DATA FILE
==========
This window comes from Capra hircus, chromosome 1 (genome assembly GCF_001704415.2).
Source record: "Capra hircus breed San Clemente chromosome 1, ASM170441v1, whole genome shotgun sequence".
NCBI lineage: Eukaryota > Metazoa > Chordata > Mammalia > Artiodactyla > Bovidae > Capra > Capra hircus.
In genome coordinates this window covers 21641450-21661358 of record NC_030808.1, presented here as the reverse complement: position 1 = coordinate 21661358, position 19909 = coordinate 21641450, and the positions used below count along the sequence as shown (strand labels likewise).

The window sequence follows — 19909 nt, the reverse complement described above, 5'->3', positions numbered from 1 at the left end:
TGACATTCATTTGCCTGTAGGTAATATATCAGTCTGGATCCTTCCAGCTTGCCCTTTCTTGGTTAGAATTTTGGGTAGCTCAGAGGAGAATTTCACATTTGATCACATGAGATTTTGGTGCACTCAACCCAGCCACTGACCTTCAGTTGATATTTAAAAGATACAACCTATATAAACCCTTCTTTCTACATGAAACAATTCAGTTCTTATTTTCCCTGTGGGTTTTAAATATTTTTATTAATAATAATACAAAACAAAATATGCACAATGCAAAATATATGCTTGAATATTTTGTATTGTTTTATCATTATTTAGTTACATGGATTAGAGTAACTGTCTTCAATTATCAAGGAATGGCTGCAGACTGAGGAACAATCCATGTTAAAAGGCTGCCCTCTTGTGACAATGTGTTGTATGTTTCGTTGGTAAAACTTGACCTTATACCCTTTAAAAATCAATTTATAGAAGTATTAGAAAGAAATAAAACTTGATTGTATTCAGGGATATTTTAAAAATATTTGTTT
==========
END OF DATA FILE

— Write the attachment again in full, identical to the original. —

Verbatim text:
This window comes from Capra hircus, chromosome 1 (genome assembly GCF_001704415.2).
Source record: "Capra hircus breed San Clemente chromosome 1, ASM170441v1, whole genome shotgun sequence".
NCBI lineage: Eukaryota > Metazoa > Chordata > Mammalia > Artiodactyla > Bovidae > Capra > Capra hircus.
In genome coordinates this window covers 21641450-21661358 of record NC_030808.1, presented here as the reverse complement: position 1 = coordinate 21661358, position 19909 = coordinate 21641450, and the positions used below count along the sequence as shown (strand labels likewise).

The window sequence follows — 19909 nt, the reverse complement described above, 5'->3', positions numbered from 1 at the left end:
TGACATTCATTTGCCTGTAGGTAATATATCAGTCTGGATCCTTCCAGCTTGCCCTTTCTTGGTTAGAATTTTGGGTAGCTCAGAGGAGAATTTCACATTTGATCACATGAGATTTTGGTGCACTCAACCCAGCCACTGACCTTCAGTTGATATTTAAAAGATACAACCTATATAAACCCTTCTTTCTACATGAAACAATTCAGTTCTTATTTTCCCTGTGGGTTTTAAATATTTTTATTAATAATAATACAAAACAAAATATGCACAATGCAAAATATATGCTTGAATATTTTGTATTGTTTTATCATTATTTAGTTACATGGATTAGAGTAACTGTCTTCAATTATCAAGGAATGGCTGCAGACTGAGGAACAATCCATGTTAAAAGGCTGCCCTCTTGTGACAATGTGTTGTATGTTTCGTTGGTAAAACTTGACCTTATACCCTTTAAAAATCAATTTATAGAAGTATTAGAAAGAAATAAAACTTGATTGTATTCAGGGATATTTTAAAAATATTTGTTT